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J Am Coll Surg. 2018 Apr;226(4):507-512. doi: 10.1016/j.jamcollsurg.2017.12.008. Epub 2017 Dec 21.

Open vs Closed Negative Pressure Wound Therapy for Contaminated and Dirty Surgical Wounds: A Prospective Randomized Comparison.

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Division of Trauma and Acute Care Surgery, Department of Surgery, Baylor Scott & White Healthcare, Temple, TX. Electronic address:
Division of Trauma and Acute Care Surgery, Department of Surgery, Baylor Scott & White Healthcare, Temple, TX.



A new proprietary negative pressure wound device has been developed to apply negative pressure therapy to closed wounds (closed-NPWT). We postulated that closed-NPWT management of contaminated and dirty wounds would lead to faster wound healing and no significant difference in wound complications.


An IRB approved, prospective randomized trial was performed. Patients were consented preoperatively, but not entered nor assigned treatment until intraoperative findings were known. Patients were randomly assigned to either open-NPWT or a wound closed with skin staples and external closed-NPWT. Primary outcome was time to complete wound healing, defined as complete epithelization of the wound. Secondary outcomes were wound complications including wound infection, seroma, and dehiscence. Statistical analysis was performed using chi-square test, Fisher exact test, t-test, and Wilcoxon Rank-Sum test with significance of p < 0.05.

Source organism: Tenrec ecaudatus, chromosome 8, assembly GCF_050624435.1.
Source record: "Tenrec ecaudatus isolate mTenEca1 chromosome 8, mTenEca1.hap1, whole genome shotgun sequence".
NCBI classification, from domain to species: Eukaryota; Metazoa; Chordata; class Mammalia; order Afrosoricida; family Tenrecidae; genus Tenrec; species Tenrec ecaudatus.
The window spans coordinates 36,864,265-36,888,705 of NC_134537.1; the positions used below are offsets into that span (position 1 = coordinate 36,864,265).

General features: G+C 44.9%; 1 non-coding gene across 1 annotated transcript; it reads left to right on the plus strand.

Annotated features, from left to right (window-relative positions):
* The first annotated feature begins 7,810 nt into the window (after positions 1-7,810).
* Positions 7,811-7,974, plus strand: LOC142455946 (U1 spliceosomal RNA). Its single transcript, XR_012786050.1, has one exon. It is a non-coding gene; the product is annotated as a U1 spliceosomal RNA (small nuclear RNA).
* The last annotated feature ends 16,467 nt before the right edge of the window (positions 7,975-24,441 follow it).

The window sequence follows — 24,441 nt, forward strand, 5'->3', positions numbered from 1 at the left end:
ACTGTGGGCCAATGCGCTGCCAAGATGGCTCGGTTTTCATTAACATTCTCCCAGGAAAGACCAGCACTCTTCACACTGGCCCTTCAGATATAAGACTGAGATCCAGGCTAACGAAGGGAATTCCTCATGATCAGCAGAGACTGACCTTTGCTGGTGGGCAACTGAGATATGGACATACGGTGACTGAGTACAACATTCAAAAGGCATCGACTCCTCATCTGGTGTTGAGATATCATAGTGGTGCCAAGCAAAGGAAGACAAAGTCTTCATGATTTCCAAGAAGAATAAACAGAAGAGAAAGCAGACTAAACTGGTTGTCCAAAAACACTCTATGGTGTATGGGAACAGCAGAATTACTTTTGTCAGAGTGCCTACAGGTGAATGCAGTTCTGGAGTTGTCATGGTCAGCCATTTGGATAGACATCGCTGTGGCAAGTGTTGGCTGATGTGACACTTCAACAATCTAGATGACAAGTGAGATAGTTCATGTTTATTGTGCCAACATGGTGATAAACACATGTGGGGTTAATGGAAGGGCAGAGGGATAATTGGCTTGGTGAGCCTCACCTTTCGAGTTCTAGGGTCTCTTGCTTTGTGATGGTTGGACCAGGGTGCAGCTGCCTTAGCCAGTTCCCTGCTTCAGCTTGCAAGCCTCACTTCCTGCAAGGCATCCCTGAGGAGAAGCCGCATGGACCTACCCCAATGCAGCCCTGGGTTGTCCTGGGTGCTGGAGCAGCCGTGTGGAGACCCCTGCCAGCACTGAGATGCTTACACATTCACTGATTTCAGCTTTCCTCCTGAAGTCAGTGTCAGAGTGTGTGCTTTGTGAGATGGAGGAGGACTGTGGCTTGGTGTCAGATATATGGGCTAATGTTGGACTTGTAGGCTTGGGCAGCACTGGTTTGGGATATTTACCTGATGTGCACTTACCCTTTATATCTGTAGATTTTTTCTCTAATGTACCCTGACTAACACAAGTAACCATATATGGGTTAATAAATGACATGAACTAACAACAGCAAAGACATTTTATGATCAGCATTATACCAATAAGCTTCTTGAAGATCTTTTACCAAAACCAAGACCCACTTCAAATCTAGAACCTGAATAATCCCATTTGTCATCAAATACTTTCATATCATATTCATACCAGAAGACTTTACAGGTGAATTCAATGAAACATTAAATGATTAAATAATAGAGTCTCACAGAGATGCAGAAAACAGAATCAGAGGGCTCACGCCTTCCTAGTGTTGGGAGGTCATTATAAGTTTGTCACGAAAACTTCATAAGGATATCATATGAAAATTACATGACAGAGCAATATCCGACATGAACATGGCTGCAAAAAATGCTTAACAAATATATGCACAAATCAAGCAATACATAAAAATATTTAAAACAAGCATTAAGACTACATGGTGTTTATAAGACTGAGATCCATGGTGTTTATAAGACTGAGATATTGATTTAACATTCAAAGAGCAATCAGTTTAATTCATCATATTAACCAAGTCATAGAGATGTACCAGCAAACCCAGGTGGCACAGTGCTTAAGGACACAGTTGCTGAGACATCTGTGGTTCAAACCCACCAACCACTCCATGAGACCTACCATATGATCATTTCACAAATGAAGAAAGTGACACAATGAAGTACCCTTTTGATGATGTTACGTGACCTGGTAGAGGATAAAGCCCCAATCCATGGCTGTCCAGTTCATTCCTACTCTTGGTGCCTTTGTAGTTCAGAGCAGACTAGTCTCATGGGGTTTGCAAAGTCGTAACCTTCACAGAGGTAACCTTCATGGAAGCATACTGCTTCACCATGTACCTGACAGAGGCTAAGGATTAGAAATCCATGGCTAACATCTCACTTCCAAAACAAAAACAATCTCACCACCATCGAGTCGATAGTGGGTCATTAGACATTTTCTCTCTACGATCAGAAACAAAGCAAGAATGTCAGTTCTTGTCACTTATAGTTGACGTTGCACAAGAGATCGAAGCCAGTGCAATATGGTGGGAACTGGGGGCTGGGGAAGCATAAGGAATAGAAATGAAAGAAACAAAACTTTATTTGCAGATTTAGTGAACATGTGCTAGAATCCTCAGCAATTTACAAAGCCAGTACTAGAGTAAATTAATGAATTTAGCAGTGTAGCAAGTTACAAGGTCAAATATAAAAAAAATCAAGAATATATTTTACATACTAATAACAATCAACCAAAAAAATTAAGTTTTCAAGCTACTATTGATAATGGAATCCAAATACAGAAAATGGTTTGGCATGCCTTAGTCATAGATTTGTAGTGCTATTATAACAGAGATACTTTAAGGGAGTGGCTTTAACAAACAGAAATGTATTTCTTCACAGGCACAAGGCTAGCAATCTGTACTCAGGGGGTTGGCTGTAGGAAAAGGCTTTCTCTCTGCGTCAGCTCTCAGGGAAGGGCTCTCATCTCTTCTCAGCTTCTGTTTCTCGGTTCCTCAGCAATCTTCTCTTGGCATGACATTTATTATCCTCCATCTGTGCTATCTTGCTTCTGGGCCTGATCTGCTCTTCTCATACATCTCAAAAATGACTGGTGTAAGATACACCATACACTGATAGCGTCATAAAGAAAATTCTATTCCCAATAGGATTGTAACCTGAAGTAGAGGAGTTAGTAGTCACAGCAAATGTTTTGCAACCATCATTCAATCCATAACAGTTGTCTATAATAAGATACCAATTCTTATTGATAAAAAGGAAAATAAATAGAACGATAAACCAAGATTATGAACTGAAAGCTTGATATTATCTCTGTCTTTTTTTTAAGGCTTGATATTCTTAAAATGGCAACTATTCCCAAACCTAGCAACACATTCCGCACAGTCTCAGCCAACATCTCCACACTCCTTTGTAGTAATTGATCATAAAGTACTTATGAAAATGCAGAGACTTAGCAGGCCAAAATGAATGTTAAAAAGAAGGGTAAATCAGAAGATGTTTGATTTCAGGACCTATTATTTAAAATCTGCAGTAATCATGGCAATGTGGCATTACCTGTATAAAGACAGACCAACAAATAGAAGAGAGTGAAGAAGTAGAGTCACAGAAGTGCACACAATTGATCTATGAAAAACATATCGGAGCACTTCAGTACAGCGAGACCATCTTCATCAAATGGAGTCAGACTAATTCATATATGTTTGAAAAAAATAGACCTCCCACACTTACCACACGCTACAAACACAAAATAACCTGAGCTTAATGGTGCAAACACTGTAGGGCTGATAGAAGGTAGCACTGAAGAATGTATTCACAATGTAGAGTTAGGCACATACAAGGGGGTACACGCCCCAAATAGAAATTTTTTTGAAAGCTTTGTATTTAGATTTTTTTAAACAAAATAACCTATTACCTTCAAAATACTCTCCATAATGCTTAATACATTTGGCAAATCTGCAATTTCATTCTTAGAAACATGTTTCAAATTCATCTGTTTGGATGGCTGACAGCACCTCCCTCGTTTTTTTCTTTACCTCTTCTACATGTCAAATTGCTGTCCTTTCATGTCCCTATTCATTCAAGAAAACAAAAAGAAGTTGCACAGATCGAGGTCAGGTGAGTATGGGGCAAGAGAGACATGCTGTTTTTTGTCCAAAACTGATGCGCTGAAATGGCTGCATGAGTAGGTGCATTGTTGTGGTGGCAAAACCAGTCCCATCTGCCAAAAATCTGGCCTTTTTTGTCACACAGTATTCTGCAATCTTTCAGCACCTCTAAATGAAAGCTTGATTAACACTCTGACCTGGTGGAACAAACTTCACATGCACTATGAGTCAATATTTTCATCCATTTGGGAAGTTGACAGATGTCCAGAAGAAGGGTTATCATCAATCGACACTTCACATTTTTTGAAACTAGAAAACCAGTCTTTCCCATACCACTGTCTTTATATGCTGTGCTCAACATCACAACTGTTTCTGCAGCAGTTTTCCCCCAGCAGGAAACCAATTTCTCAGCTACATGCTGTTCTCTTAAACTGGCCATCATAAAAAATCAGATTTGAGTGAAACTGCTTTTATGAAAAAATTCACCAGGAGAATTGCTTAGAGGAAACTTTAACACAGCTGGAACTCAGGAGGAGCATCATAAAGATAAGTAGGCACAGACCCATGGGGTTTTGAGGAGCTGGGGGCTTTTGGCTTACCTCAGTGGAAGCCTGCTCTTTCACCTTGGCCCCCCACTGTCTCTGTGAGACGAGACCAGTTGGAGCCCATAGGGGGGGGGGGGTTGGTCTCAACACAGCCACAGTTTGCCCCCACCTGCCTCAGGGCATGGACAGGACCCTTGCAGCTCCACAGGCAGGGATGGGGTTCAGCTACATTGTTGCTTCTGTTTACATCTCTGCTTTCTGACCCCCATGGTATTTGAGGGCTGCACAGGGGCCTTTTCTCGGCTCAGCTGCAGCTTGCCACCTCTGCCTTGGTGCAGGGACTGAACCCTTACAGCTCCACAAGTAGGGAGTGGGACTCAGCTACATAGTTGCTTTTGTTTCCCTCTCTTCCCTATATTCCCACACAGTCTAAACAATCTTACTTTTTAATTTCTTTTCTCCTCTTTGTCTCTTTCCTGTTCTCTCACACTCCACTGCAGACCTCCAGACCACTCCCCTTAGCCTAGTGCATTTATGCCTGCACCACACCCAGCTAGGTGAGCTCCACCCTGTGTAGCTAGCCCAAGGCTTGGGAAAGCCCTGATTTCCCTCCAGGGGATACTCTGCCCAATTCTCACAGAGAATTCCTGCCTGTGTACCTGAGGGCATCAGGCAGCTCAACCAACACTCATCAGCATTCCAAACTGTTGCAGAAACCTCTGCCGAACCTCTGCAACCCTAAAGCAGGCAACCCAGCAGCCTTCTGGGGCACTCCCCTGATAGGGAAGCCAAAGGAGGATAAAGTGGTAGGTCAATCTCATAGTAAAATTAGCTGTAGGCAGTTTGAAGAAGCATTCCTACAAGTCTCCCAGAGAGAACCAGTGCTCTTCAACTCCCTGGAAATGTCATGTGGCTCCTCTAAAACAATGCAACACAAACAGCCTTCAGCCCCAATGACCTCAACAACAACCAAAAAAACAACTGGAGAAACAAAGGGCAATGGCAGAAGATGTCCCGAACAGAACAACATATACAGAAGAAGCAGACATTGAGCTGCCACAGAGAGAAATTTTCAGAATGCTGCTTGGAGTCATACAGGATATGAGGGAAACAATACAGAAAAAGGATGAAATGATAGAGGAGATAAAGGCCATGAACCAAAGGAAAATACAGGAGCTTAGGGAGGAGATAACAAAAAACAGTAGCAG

Twenty-five closed-NPWT and 24 open-NPWT patients were analyzed. There were no significant differences in sex, mean age, BMI, smoking history, steroid use, comorbidities, or indication for surgery in the 2 groups. One patient in the open-NPWT group and 2 patients in the closed-NPWT group developed a wound infection (p = 1.0). Four open-NPWT and 3 closed-NPWT patients died from complications unrelated to the wound. Wound healing occurred at a median of 48 days (range 6 to 126 days) for the open-NPWT group vs a median of 7 days (range 6 to 12 days) for the closed-NPWT group (p < 0.0001).


Wound healing was significantly faster in contaminated and dirty wounds when managed with closed-NPWT. There was no difference in wound complications between the 2 treatment groups. This approach shows promise for closed management of contaminated and dirty wounds and warrants additional prospective studies with larger patient groups.

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